An experience of fasting…

Read the Navratri series here

I fasted the whole nine days of Navratri.

Fruits during the day when hungry, and a simple sābudana khichdi or alu jeera around 8 pm. None of the fried stuff that usually goes into Navratri thālis. No rice, no wheat, no lentils.

Mediation and mantra japa in the mornings and evenings, yoga too.

And work as usual. A detailed blog on the Devi Mahatmyam in the evenings, where I read and wrote about the three episodes that form part of the allegory.

It’s unusual, this experience of fasting, I do fast on Ekādashi as well, but nine days in a row takes some patience. But you know what? A person like me, who is a stickler for time, even in food (7.30 am/12.30 pm/7.30 pm), I didn’t feel hungry at all. Not at those regular food times, not anytime else as well. The fruits supported the body, but I guess the meditation and japa calmed the mind.

Fasting does that to you. We tend to overeat, thinking that we are feeding ourselves well, but the fact of the matter is that we can do with much lesser food than we imagine. No, I don’t mean that one should follow this all the year round, but instead of going crash diets and superfood fads, just try to reduce your food intake by a small percentage, say 20% for starters. You may find no noticeable drop in energy.

In fact, you may find an increase in energy. I am not a doctor, but logically, the body learns to adapt to lesser food, and makes better use of it. Lower inputs, higher efficiency (yes, I am an engineer).

And when you manage to hit the sweet spot, where more reduction would result in a dip in energy and weakness, stop there. And don’t go back to where you started. That’s it. A simple dietary mechanism, to help you reduce weight and keep fit.

But hang on. Navratri is not a diet. It is a cleansing mechanism. Cleaning of the body and the mind. It’s a time for self-reflection, cleaning one’s thoughts and working on oneself to become a better person. Fasting doesn’t help if our thoughts and actions remain the same during these nine days – this can become counterproductive. You then become hungry, and angry. Defeats the purpose.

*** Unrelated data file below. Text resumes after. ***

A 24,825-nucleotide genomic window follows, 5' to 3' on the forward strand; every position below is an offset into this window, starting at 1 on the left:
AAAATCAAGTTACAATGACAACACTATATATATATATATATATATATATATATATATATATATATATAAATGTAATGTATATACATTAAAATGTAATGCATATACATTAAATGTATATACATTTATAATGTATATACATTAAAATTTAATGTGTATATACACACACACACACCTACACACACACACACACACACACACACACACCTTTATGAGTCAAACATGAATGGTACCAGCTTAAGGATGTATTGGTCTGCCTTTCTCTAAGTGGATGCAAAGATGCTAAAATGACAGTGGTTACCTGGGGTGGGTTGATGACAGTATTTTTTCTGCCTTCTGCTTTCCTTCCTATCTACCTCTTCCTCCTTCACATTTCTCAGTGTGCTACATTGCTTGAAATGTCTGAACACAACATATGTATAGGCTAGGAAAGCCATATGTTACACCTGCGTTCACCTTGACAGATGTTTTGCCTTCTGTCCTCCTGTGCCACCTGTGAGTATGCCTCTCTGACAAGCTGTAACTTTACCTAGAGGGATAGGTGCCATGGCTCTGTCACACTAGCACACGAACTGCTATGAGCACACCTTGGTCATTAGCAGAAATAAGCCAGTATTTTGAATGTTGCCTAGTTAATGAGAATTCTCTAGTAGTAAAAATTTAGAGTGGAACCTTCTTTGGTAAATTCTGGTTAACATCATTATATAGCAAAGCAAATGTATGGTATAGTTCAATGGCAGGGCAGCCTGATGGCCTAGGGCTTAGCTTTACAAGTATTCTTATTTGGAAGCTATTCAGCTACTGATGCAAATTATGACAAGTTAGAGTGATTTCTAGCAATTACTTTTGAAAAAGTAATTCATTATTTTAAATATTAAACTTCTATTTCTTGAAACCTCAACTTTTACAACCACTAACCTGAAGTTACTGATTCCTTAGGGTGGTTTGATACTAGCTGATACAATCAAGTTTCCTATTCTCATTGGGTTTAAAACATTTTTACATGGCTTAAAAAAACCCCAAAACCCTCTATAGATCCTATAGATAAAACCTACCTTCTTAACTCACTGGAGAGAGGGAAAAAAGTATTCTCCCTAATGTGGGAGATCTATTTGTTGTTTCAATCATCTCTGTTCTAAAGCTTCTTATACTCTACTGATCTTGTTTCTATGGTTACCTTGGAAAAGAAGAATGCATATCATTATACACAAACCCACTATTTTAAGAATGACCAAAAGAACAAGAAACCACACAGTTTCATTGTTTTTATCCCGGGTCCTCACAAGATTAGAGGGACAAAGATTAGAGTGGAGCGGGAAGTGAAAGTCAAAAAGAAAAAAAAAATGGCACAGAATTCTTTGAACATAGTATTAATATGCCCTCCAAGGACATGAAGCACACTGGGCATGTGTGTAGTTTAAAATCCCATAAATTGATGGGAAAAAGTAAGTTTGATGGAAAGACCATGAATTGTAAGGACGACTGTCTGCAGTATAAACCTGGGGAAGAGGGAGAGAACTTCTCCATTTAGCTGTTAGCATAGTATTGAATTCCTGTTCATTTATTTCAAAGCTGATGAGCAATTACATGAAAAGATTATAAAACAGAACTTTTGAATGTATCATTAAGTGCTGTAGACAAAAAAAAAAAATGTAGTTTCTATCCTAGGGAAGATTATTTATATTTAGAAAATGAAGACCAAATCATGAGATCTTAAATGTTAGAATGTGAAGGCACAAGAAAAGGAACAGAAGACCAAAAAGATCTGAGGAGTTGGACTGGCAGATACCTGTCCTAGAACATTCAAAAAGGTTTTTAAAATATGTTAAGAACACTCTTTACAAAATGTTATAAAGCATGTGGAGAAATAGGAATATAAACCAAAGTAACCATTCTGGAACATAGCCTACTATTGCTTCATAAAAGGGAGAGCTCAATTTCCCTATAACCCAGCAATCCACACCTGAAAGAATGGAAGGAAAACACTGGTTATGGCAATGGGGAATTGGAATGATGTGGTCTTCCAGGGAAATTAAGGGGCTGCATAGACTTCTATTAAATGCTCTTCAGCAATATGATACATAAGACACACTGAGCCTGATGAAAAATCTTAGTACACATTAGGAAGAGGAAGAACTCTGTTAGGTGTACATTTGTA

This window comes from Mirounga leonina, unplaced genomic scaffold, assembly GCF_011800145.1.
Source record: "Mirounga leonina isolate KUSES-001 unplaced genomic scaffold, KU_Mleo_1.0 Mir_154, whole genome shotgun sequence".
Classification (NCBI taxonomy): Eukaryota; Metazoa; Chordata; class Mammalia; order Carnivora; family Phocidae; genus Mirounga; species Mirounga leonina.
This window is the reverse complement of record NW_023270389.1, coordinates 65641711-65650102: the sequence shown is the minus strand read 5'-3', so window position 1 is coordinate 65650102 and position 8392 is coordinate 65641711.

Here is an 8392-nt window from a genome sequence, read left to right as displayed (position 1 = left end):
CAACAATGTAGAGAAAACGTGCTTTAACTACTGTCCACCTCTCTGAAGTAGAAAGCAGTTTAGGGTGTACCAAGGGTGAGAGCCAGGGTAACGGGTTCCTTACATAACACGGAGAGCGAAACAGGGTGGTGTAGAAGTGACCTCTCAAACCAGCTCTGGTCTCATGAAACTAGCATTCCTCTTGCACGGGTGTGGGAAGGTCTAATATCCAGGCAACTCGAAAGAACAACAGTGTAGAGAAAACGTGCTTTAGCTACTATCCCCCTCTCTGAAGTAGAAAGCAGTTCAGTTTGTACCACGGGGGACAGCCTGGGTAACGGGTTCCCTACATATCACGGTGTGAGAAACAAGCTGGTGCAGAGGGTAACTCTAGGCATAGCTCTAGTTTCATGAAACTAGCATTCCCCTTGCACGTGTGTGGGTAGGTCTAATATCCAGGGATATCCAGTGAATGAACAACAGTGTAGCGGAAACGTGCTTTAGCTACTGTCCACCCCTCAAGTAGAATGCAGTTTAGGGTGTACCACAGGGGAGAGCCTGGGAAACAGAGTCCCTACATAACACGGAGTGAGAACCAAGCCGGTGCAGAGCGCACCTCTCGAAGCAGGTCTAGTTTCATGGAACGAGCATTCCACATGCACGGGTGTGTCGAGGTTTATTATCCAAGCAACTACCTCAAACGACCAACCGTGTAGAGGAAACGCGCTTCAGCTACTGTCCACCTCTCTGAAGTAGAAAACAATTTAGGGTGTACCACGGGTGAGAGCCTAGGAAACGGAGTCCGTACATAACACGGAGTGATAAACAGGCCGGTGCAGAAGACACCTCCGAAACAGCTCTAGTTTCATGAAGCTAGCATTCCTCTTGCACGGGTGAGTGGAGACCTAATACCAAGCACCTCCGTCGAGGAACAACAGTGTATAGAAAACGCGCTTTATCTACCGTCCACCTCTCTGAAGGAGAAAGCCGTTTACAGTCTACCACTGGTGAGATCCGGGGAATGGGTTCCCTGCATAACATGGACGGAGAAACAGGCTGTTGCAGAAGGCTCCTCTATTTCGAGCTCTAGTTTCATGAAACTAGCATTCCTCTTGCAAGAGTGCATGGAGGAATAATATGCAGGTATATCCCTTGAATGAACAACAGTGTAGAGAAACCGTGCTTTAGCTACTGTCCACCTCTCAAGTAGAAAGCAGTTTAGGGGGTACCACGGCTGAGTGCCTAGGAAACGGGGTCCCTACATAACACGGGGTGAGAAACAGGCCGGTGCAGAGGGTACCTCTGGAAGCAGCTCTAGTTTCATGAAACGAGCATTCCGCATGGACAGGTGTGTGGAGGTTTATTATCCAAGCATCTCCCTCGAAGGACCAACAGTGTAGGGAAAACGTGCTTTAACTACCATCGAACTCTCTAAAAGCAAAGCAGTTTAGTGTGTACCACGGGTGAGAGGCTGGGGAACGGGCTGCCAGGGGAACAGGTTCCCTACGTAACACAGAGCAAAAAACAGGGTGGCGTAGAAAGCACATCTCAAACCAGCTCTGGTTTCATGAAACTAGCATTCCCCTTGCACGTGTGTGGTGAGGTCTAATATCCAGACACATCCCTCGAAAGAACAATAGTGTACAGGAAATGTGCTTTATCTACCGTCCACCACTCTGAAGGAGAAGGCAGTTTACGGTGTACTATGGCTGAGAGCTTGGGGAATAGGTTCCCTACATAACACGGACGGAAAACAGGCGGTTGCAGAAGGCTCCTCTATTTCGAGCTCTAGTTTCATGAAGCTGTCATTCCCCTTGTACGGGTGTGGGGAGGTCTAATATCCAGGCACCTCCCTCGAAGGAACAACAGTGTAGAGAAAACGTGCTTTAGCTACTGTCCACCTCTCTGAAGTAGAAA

I went through the process to understand my own body and mind – how would I react to it? What would I think, what would I feel? Well, I now have the raw data, that I am crunching (yes yes, told you I was an engineer), and will reposition the 21-day Sādhanā to accommodate a course that is inspired by Navratri.

After all, the number nine plays an important part in all our lives, so it is only natural that we have a nine-day sādhanā – one that we can attempt twice a year, to coincide with Navratri, or otherwise as well.

Will leave you with food for thought (I recognize the pun). If the whole process is to slow down one’s metabolism and step away from the crazy pace of life, to reflect and introspect…then why is it called FASTing? SLOWing would be a better word, wouldn’t it? But then, English isn’t a very scientific language, so expecting a deeper thought from such a rudimentary means of communication would be asking for too much.

So instead, let us instead call it व्रत – vrata – the Sanskrit equivalent, which means vow, resolve or devotion, and is derived from the root vr (will, rule, restrain, conduct). The Saurapurāṇa prescribes ten virtues which must be cultivated as common to all the vratas. These are forbearance, truthfulness, compassion, charity, purity of body and mind, curbing the sense organs, worship, offering into fire, satisfaction and not depriving another of his possession. That’s a whole lot more than not having food for nine days. That is a whole lot more to observe, and work on.

And so, next Navratri, don’t fast. Observe a vrata instead.

See you tomorrow, where we go back to the Panchatantra – the concluding portions of the third tantra. Speak soon!